No Worries 5 September 2012

I tend to nag Geoff a bit when we travel. ‘Don’t put your wallet in that pocket!’ ‘Lock your passport away!’ But when I saw my first Crimson Sunbird, all my rules were forgotten. We were on the island of Pulau Ubin just off the coast of Changi, being introduced to the birds of Singapore by Willie, a local birder. We’d stopped for a drink in a small stall on a bush track. I was intently scraping the flesh from the inside of a young coconut when Willie heard something, sprang from the table and rushed outside with his binoculars, saying, ‘Crimson Sunbird!’ I abandoned my drink and ran after him. I also abandoned my wallet sitting on the table. Geoff noticed! But his smugness was more than matched by mine when I ticked off the Crimson Sunbird, a bird I have often admired in field guides.

Singapore’s two-hour time difference and balmy weather after Canberra’s chill helped us to get up before dawn two days running to join local birders. It was well worth it. We were introduced to more than fifty species, half of them new to me. A flock of eight Oriental Pied Hornbills staged a fly past for us over one of the lakes of Pulau Ubin. The furtive and rare Straw-faced Bulbul, so strident in its song but furtive in its behaviour, was spotted with Subaraj’s help. The Grey-headed Fish Eagle, also endangered, sat as if if nailed to its branch for a good half hour. I’d better not go on about each and every bird. If you’d like the full list, please ask.

Chris and local birder, Subaraj, scan the trees for birds

This is the first of this series of travel epistles. They have become a bit of a tradition on our adventures. Expect a few more before the end of November.

We have stayed at Changi Village several times now on our Singapore stopovers and we have a growing appreciation for the slower greener side of this island state. Our birding friends took us to its wetlands, nature reserves and parks. As well as birds, we saw smooth-coated otters, the atlas moth, the Malay water monitor and the paradise snake. And you don’t have to go to the more remote corners of Singapore to see wildlife. Geoff and I caught a bus to the Singapore Botanic Gardens near the heart of the city and spotted a White-breasted Waterhen almost immediately. We then spent the best part of a day wandering tracks through rainforest, palm gardens and a wonderful display of orchids, punctuated by Rufous-tailed Tailorbirds and Pink-necked Green Pigeons.

A White-breasted Waterhen forages in the Singapore Botanic Gardens

For a change of pace we went to Chinatown one evening but decided we preferred Singapore’s wilder side. We were entranced though by the spectacle of fifty or so local line dancers, some complete with Stetson hats, practising their steps in the square behind the old Buddhist temple. It was if an introduced species had invaded the niche once occupied by Tai Chi devotees.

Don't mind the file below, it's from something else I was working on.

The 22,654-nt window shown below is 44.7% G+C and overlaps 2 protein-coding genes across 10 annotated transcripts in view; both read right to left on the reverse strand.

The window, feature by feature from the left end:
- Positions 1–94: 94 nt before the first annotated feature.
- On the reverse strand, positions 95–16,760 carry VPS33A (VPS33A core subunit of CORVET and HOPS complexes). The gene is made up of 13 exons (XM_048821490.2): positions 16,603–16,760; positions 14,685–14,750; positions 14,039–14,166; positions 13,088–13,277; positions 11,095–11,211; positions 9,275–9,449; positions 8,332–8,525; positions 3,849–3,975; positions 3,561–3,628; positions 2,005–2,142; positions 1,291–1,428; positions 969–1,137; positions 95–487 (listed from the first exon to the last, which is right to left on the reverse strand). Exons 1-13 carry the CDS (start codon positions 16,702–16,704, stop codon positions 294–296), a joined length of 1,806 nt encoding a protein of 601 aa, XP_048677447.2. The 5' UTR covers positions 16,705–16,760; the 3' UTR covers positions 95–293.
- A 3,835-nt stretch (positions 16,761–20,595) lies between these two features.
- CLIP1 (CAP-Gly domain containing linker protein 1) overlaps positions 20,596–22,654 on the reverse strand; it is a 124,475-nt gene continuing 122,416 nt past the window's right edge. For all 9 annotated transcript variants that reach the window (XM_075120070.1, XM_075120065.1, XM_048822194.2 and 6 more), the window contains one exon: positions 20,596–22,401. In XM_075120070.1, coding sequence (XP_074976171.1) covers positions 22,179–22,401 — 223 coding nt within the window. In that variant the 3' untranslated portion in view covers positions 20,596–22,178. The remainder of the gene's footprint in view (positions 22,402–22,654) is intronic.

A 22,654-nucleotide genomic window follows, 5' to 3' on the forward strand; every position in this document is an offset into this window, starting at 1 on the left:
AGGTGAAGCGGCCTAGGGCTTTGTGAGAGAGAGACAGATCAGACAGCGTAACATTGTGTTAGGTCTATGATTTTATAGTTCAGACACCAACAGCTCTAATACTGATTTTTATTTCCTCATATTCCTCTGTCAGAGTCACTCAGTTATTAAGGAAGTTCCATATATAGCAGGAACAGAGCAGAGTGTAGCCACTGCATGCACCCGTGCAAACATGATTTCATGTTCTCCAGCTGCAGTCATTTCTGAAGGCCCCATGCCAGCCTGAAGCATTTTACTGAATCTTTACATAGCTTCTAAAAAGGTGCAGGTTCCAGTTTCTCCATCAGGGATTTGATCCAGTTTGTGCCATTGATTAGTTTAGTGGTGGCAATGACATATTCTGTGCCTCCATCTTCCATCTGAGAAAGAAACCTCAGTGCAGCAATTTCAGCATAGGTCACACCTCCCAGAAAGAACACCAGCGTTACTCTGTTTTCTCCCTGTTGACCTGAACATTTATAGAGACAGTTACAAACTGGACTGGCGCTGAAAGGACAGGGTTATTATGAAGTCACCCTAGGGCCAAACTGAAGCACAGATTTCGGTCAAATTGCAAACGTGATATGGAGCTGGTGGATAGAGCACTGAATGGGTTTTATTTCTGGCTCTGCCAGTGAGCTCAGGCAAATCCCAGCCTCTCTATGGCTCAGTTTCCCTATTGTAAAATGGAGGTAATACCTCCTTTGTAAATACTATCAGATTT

Spot the Stetson hats!

All in all, our time in Changi surpassed our expectations. My bird list has expanded considerably. Geoff’s intention to swim each day in the rooftop hotel pool while simultaneously spotting planes coming in to land at the adjacent airport was realised. And we made new friends. First—our fellow bird watchers. Then there was the young Burmese man on the hotel staff who shares mutual friends back in Rangoon and put us back in touch with them.

Geoff combines two hobbies–swimming and plane-spotting—from the Changi Village Hotel

We arrived at Amsterdam airport yesterday to be met by our friends Rosmarie and Rinze Marten who have generously allowed us to stay in their house again while they travel. (Sadly there is no elderly Wolletje cat to care for this time.) After handing us the keys, they continued on their way. We boarded the 300 bus for Haarlem, well known to me as it was the one that carried me daily to visit Geoff in hospital when he chose Haarlem to have a small heart attack some years ago. As we hauled our luggage on board, a young man appeared from nowhere to help us. To our thank you, he replied, ‘No worries!’ Another young Australian had replied the same way on the plane the day before when he gave us a hand.

It was a timely antidote to worries about securing wallets and passports. It will still be fun to nag Geoff now and then, but travel is also a reminder that there are a lot of generous and helpful people in this world. They will happily introduce you to sunbirds, share their houses and even protect your forgotten wallets. It’s hard not to respond in kind.

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